PUBLIC WORKS

 In the Spring of 1846 plans to provide poor relief by means of employment on public works were introduced by the Government. These schemes consisted mainly of road building and although funds were provided by government, it was intended that most of this finance should be recouped by local taxation. In the case of schemes operated by the Board of Works, half the cost was paid by government in the form of grants and half by loans. Before public works could commence in any barony special presentment sessions had to be held in order to pass approval on the schemes. This delayed their implementation and it was the end of the year before the schemes began to take serious effect. Employment on schemes organised by the Board of Works was generally limited to those in possession of tickets issued by the local relief committees. By the end of 1846 half a million people were employed on these schemes throughout Ireland. The total number employed on official schemes of public works in Wicklow by March 1847 amounted to 6678, or five and a quarter per cent of Wicklow’s population. Because of fears that farm labourers would refuse to accept normal spring and summer agricultural work for lower rates, the public works began to be phased out early in 1847 and government-assisted soup kitchens were relied on to meet the needs of the destitute poor. Resort to the soup kitchens was considered by many of those needing relief to be demeaning in a way in which employment on the public works never was.

The road referred to in the report transcribed below is the present coast road south from Wicklow. Many visitors who use this road to reach the beaches of Silver Strand and Brittas Bay are probably unaware of its historic origin. Locally, however, it was referred to within living memory as the Famine Road. Like many such relief works it was a road to nowhere, as work stopped abruptly in the spring of 1847, leaving it uncompleted. For a century after the Famine it remained like this and ended at the Silver Strand. It was not until the early 1950s that the road was extended to meet the original road south from Wicklow at Magheramore.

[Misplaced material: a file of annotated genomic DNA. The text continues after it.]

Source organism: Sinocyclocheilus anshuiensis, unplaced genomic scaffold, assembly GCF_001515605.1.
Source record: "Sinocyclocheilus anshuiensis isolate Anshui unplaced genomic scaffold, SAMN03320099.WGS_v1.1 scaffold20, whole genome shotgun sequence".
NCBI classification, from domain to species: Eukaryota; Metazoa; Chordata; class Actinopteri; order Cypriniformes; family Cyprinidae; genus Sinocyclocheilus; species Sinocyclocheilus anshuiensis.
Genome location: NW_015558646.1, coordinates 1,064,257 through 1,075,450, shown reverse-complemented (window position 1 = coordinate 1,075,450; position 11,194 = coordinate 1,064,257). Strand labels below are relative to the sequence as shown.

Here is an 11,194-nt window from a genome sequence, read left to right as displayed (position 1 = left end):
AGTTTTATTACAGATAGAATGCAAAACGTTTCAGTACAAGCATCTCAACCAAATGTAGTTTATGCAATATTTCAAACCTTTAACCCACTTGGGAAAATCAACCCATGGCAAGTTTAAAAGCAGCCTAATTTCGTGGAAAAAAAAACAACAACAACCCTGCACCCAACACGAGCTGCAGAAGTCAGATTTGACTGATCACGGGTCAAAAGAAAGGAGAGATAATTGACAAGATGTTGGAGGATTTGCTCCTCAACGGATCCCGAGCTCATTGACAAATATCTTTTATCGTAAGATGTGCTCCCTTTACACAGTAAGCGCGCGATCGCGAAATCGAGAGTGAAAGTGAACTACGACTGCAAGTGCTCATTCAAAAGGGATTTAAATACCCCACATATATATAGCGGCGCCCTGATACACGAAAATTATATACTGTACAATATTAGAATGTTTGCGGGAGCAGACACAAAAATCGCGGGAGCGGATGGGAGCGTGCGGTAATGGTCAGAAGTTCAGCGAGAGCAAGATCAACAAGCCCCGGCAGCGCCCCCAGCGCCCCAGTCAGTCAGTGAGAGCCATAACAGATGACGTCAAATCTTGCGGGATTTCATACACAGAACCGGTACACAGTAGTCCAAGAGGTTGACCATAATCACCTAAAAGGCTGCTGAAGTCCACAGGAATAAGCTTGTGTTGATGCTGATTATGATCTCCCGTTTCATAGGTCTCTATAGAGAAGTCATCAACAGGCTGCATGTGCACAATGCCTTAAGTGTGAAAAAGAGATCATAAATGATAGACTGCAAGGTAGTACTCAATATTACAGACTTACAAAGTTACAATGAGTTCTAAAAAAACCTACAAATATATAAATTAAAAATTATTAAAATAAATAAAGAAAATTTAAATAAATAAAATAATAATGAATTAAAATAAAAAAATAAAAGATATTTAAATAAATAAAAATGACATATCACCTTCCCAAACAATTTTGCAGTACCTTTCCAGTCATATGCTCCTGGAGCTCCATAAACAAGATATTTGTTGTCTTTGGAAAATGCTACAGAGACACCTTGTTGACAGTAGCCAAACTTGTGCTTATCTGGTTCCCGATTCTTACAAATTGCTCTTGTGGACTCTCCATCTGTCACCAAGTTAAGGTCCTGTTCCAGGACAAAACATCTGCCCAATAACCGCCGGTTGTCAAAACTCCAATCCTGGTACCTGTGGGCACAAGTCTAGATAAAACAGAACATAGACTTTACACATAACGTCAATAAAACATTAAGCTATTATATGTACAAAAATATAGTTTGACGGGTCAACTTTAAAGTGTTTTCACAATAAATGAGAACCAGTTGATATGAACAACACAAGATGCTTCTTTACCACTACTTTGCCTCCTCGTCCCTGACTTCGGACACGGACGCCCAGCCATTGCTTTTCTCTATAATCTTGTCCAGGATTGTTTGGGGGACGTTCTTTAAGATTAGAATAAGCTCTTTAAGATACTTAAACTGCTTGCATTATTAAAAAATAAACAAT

Rathdrum December 27 1846

I have the honour to inform you that the Wicklow men who struck work on Thursday last returned to the works yesterday. From all I could learn, the reason they struck work was, the pay clerk having in compliance with an order he received on the 30th from the superintending engineer, told the labourers they should be paid for Christmas Day, and his having subsequently received an order to pay them up to Thursday the 24th but not to allow them for Christmas Day; they had no sooner received their pay on Thursday morning than they left the work. In consequence of what the priest said to them they were persuaded to retum to work yesterday moming and give the day’s work, for which they had previously received payment. One of the overseers on the Drumbur [sic] Road, where 110 men are employed, told me five men were sent from the work on which the men had struck to get the men on his line to “tum out” for an increase of wages, at the time they were being paid one shilling per diem (day). I warned them that if I heard any further complaints, I would recommend the works being stopped. I have also to inform you that I consider it necessary to have another extraordinary presentment session for the Barony of Newcastle with as little delay as possible, as many of the works will soon be finished. I was told yesterday publicly by several of the Rathnew men that they had been idle for some days though they had tickets, and that if work was not given them they “could not starve, and would turn out and rob”. They could all be employed if the work marked (5) in the schedule was commenced, and I hope you will send an order to Mr. Leonard, the assistant engineer in charge, to employ the people on Tuesday morning on whichever line has received the sanction of the Commissioners. I feel called on to urge this most strongly, for I fear there will be an outbreak, and if once commenced we know not where it may end. The people of Rathnew are certainly enduring great privations, and much delay will make them desperate.

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